Four Disruptive Teenagers, Four Reasons Why
We’ve all seen how teenagers are portrayed in the media—sullen, rude, withdrawn. Sometimes even angry, hot headed, and liable to fly off the handle. Teenagers are often impulsive and prone to make risky, even dangerous, choices. And they can be argumentative and resentful of authority figures, including their parents and teachers.
Much of this is quite normal. But when we see persistent patterns of aggression and rule-breaking that are more than just the typical turbulence of adolescence, children and teenagers might be diagnosed with one of two disruptive behavior disorders—oppositional defiant disorder or conduct disorder—which are among the most common psychological disorders in children and teenagers. As we might expect, teenagers with a disruptive behavior disorder show a variety of problems—they don’t get along with their parents, they have trouble making and keeping friends, they don’t do well in school, they tend to drink and use drugs, they often fall in with the wrong crowd, and some even get into trouble with the law.
At the same time, not all of these teenagers ultimately end up poorly. In fact, most troubled teenagers end up all right, which raises the question of whether we can predict which teenagers will be okay and which teenagers need extra support or intervention. My colleagues and I wondered whether we might be able to identify which teenagers with disruptive behavior disorders are at particularly high risk by examining patterns of personality traits. Are some personality patterns more problematic than others?
We examined this question in a large sample of teenagers who we’ve been studying since they were 11 years old. This sample was chosen specifically to study disruptive behavior disorders, so more of them had a diagnosis of oppositional defiant disorder or conduct disorder than we’d see in a typical group of teenagers. These teenagers visited our research facility with their parents three times, when they were 11, 14, and 17 years old. They answered questions about themselves, the things they do, and various aspects of their lives.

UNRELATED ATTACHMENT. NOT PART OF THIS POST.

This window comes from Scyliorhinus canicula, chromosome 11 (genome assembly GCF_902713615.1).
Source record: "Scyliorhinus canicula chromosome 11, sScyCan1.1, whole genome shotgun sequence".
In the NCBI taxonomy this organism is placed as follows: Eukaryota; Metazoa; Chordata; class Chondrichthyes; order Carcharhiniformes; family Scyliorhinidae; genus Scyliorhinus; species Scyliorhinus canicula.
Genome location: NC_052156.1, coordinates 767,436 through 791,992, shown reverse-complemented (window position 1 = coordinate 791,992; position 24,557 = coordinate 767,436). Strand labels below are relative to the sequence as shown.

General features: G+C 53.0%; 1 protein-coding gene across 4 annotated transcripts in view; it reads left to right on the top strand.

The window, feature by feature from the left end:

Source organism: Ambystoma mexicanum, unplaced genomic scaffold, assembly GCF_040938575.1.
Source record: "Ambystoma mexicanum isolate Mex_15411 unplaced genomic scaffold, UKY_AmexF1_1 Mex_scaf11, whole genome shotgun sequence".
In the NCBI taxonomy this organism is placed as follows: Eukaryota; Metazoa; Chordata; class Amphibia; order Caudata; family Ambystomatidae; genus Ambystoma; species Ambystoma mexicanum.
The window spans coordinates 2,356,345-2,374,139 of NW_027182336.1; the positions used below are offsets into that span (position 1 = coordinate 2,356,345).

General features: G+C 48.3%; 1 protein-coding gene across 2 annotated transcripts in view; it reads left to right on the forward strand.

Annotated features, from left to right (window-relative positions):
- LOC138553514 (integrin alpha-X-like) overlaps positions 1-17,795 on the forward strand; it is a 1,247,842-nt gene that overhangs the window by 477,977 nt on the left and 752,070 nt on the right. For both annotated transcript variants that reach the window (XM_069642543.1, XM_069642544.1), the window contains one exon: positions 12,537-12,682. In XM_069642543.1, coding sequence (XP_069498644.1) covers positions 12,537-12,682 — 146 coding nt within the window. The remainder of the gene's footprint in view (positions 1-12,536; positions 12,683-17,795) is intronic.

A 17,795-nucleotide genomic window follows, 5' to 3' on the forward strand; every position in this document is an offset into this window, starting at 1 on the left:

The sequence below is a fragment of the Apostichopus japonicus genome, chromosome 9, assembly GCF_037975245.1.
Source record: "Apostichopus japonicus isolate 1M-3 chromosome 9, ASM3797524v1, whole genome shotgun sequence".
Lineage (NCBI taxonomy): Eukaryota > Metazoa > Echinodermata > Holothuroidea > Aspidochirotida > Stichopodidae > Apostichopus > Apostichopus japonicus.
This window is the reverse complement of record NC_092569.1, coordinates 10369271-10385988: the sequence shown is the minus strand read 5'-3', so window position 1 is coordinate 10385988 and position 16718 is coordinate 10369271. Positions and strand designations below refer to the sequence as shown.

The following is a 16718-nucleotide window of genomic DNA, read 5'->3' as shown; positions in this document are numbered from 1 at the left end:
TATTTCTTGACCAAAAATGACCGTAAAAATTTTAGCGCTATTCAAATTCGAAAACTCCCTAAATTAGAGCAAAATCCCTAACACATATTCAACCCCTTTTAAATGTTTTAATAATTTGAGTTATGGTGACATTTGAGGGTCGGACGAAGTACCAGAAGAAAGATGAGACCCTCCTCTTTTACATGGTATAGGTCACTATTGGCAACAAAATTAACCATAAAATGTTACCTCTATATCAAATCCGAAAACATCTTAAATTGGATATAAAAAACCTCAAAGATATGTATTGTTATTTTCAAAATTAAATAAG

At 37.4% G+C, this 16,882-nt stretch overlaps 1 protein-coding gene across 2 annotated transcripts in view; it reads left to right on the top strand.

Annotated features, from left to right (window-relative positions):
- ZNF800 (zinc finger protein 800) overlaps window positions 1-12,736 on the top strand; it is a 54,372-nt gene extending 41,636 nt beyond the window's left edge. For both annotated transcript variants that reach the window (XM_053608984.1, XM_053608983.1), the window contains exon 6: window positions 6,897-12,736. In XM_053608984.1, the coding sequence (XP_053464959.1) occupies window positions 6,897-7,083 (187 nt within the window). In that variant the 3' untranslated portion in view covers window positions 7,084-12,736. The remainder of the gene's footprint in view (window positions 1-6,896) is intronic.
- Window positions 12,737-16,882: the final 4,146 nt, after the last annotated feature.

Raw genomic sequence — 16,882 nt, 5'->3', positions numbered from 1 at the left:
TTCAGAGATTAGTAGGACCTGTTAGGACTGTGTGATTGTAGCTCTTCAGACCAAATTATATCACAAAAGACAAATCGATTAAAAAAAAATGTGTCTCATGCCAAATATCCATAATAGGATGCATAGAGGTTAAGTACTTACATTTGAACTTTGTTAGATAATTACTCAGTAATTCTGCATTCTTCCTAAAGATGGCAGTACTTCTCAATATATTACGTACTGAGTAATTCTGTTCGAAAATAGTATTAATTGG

The 158 teenagers in our sample with a disruptive behavior disorder tended to display three problematic characteristics. First, they had higher negative emotionality. That is, they tended to experience stress, feel alienated from others, and be aggressive. They also had lower positive emotionality. They tended to be less happy, feel less close to other people, and be less social. And third, they showed lower constraint. They were less able to control themselves, more prone to take risks, and less likely to follow social norms. This was an interesting finding, but it wasn’t particularly surprising given what we know from past research.
But not all of the teenagers with a disruptive behavior disorder showed the same pattern of problems. In fact, we could put them into four groups based on their patterns of personality traits. This was something new—all of these teenagers showed oppositional, defiant, and aggressive behavior, but they had different underlying patterns of personality characteristics.
We named one group with especially low constraint but relatively low negative emotionality the “disinhibited” group. We named another group with very high negative emotionality and very low positive emotionality the “high distress” group. We named yet another group with especially low negative emotionality the “low distress” group, and we named the fourth group, which showed relatively high positive emotionality and high constraint, the “positive” group.
Perhaps most importantly, some of these four groups were doing better than others. The “high distress” group was doing particularly poorly. Teenagers in this group were the most depressed, used alcohol and drugs most frequently, had the worst relationships with their parents, were the least engaged in school, and had the lowest grades. Teenagers in the “disinhibited” group also used alcohol and drugs, but they were generally doing better than teenagers in the “high distress” group.
The teenagers in the “low distress” and “positive” groups were doing surprisingly well. Compared to the “high distress” and “disinhibited” groups, teenagers in these two groups were less depressed, used alcohol and drugs less often, got along better with their parents, were more engaged in school, and had higher grades.
The take-home message is that not all disruptive teenagers are the same. Differences in personality traits seem to be important for understanding how well teenagers with a disruptive behavior disorder are doing. This important finding can help psychologists assess and treat troubled teenagers more effectively. Teenagers with high negative emotionality and low positive emotionality are at particularly high risk for problems, and psychological intervention is critical. In contrast, although teenagers with low negative emotionality, high positive emotionality, and high constraint might benefit from some extra support, such as time and attention from parents and teachers or help in school, their aggressive, rule-breaking behavior is probably just a temporary blip of adolescence.
Taking into consideration different patterns of personality traits can help us understand the tumultuous adolescent period and help disruptive teenagers.
For Further Reading
Moffitt, T. E. (1993). Adolescence-limited and life-course-persistent antisocial behavior: A developmental taxonomy. Psychological Review, 100, 674-701.
Burt, S. A., & Neiderhiser, J. M. (2009). Aggressive versus nonaggressive antisocial behavior: Distinctive etiological moderation by age. Developmental Psychology, 45, 1164-1176.
Sylia Wilson is Assistant Professor at the Institute of Child Development at the University of Minnesota.